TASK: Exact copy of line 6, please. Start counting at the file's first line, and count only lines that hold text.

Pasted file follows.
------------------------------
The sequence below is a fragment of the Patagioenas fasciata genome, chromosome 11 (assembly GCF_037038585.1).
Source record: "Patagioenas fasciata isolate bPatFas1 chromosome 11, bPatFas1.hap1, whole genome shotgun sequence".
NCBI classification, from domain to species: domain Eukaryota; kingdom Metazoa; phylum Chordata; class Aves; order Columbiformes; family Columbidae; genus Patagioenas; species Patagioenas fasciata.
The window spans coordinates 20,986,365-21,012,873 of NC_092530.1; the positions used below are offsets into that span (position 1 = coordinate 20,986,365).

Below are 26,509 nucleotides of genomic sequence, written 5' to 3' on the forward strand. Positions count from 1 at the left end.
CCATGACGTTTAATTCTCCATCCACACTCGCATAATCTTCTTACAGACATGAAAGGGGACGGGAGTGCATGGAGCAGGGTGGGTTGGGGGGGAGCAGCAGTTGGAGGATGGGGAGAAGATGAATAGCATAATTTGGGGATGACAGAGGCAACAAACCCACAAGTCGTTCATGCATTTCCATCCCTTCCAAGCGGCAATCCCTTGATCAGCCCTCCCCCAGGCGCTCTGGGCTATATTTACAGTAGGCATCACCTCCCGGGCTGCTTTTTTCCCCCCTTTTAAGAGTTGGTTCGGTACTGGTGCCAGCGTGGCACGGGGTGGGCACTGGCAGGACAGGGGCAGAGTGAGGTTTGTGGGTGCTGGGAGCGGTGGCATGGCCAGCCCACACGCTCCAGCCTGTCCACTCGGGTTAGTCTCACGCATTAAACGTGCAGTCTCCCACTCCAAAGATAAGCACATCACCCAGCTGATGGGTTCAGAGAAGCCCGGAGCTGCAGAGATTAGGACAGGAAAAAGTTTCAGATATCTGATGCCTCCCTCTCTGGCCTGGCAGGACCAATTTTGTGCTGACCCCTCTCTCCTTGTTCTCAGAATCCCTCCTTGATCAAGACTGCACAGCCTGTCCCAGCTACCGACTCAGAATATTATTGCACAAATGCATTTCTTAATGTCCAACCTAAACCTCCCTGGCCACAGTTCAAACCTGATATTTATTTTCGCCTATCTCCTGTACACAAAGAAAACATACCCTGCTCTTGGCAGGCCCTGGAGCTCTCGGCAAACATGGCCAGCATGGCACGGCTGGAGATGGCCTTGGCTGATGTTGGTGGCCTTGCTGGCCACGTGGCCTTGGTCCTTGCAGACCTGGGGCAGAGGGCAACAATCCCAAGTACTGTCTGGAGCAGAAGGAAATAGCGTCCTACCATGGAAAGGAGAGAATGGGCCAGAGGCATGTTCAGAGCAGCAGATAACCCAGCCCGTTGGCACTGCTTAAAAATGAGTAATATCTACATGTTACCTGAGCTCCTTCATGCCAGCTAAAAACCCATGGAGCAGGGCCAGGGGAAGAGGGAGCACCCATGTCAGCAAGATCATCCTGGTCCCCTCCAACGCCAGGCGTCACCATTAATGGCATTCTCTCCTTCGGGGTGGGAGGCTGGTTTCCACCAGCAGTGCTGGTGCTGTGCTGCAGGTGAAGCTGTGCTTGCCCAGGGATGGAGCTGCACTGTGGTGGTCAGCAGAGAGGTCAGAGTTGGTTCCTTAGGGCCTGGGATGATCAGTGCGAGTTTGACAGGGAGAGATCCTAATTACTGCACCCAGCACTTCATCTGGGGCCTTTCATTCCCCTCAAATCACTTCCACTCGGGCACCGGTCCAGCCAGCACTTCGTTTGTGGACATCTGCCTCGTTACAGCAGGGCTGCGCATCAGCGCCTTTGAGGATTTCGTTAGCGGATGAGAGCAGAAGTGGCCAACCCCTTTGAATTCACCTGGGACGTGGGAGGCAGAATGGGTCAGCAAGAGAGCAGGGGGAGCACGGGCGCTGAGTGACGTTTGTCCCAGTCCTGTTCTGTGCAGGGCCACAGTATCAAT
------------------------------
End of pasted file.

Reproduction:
CCATGACGTTTAATTCTCCATCCACACTCGCATAATCTTCTTACAGACATGAAAGGGGACGGGAGTGCATGGAGCAGGGTGGGTTGGGGGGGAGCAGCAGTTGGAGGATGGGGAGAAGATGAATAGCATAATTTGGGGATGACAGAGGCAACAAACCCACAAGTCGTTCATGCATTTCCATCCCTTCCAAGCGGCAATCCCTTGATCAGCCCTCCCCCAGGCGCTCTGGGCTATATTTACAGTAGGCATCACCTCCCGGGCTGCTTTTTTCCCCCCTTTTAAGAGTTGGTTCGGTACTGGTGCCAGCGTGGCACGGGGTGGGCACTGGCAGGACAGGGGCAGAGTGAGGTTTGTGGGTGCTGGGAGCGGTGGCATGGCCAGCCCACACGCTCCAGCCTGTCCACTCGGGTTAGTCTCACGCATTAAACGTGCAGTCTCCCACTCCAAAGATAAGCACATCACCCAGCTGATGGGTTCAGAGAAGCCCGGAGCTGCAGAGATTAGGACAGGAAAAAGTTTCAGATATCTGATGCCTCCCTCTCTGGCCTGGCAGGACCAATTTTGTGCTGACCCCTCTCTCCTTGTTCTCAGAATCCCTCCTTGATCAAGACTGCACAGCCTGTCCCAGCTACCGACTCAGAATATTATTGCACAAATGCATTTCTTAATGTCCAACCTAAACCTCCCTGGCCACAGTTCAAACCTGATATTTATTTTCGCCTATCTCCTGTACACAAAGAAAACATACCCTGCTCTTGGCAGGCCCTGGAGCTCTCGGCAAACATGGCCAGCATGGCACGGCTGGAGATGGCCTTGGCTGATGTTGGTGGCCTTGCTGGCCACGTGGCCTTGGTCCTTGCAGACCTGGGGCAGAGGGCAACAATCCCAAGTACTGTCTGGAGCAGAAGGAAATAGCGTCCTACCATGGAAAGGAGAGAATGGGCCAGAGGCATGTTCAGAGCAGCAGATAACCCAGCCCGTTGGCACTGCTTAAAAATGAGTAATATCTACATGTTACCTGAGCTCCTTCATGCCAGCTAAAAACCCATGGAGCAGGGCCAGGGGAAGAGGGAGCACCCATGTCAGCAAGATCATCCTGGTCCCCTCCAACGCCAGGCGTCACCATTAATGGCATTCTCTCCTTCGGGGTGGGAGGCTGGTTTCCACCAGCAGTGCTGGTGCTGTGCTGCAGGTGAAGCTGTGCTTGCCCAGGGATGGAGCTGCACTGTGGTGGTCAGCAGAGAGGTCAGAGTTGGTTCCTTAGGGCCTGGGATGATCAGTGCGAGTTTGACAGGGAGAGATCCTAATTACTGCACCCAGCACTTCATCTGGGGCCTTTCATTCCCCTCAAATCACTTCCACTCGGGCACCGGTCCAGCCAGCACTTCGTTTGTGGACATCTGCCTCGTTACAGCAGGGCTGCGCATCAGCGCCTTTGAGGATTTCGTTAGCGGATGAGAGCAGAAGTGGCCAACCCCTTTGAATTCACCTGGGACGTGGGAGGCAGAATGGGTCAGCAAGAGAGCAGGGGGAGCACGGGCGCTGAGTGACGTTTGTCCCAGTCCTGTTCTGTGCAGGGCCACAGTATCAAT